A Magical Vinaigrette
Vinaigrette is truly magical substance. It can be used for more than just dressing salads, and it demonstrates some pretty logic-defying science.
We all were taught that oil and water don’t mix, but turns out—they do! This is largely thanks to a class of chemical compounds called “emulsifiers.” An emulsifier is attracted to both oil and water molecules—one end of the molecule grabs hold of water, the other grabs hold of oil, and voilà—you have a mixture of two things that don't normally like each other.
Here, we’ll make a classic vinaigrette where the emulsifying agent is mustard. Make sure you use a good Dijon mustard made from actual mustard seeds, not the questionable highlighter-yellow stuff for hot dogs. Sounds good? Let’s mix!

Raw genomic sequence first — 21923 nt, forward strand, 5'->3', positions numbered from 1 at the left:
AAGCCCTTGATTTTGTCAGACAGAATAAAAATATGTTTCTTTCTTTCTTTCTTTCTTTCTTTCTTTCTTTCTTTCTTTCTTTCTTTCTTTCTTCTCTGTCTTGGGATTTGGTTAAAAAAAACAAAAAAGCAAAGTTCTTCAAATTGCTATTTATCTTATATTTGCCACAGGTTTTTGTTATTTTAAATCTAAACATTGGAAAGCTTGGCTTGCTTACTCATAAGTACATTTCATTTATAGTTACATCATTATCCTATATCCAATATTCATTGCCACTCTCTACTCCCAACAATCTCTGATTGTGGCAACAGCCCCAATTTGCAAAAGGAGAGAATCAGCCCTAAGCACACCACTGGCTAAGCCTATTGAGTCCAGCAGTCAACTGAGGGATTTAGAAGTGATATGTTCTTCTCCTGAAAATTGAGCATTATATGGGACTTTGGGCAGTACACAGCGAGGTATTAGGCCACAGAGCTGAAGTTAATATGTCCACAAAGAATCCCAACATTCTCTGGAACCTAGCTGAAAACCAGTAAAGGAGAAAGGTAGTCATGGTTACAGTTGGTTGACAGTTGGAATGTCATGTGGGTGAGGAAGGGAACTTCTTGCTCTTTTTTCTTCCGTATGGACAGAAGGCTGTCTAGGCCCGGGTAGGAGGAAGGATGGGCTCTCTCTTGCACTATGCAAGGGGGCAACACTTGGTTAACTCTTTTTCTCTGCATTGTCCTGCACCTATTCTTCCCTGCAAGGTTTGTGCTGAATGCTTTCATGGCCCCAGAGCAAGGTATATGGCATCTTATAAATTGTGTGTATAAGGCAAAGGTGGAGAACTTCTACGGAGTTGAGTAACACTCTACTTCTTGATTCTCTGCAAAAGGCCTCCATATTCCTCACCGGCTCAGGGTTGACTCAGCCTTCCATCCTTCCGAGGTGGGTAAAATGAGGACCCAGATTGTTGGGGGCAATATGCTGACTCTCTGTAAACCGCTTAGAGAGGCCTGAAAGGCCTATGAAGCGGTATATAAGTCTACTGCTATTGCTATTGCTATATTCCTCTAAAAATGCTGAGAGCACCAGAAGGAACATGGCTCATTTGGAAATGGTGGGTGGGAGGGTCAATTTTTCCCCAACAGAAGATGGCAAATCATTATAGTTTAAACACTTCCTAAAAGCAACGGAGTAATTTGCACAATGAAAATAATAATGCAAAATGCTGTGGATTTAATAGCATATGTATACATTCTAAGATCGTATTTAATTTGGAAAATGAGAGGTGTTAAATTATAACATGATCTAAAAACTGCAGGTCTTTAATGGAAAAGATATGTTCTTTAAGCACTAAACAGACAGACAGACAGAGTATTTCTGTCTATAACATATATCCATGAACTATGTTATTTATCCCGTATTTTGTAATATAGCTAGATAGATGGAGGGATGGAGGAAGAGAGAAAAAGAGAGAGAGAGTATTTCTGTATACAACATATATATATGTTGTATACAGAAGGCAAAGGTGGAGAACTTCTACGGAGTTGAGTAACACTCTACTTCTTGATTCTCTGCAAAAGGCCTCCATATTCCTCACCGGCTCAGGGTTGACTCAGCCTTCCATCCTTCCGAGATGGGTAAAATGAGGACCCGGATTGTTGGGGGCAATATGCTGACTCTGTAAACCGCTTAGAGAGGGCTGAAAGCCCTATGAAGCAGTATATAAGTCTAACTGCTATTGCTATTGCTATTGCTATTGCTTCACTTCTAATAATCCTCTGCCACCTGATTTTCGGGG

whisk (or fork)
liquid measuring cup optional
oil with a nice flavor (such as olive oil, hazelnut oil, sesame oil, etc.) 3/4 cup
vinegar, any kind, or lemon juice 1/4 cup
dijon mustard 1 tablespoon
salt to taste
Lesson Gallery... Yum yum.
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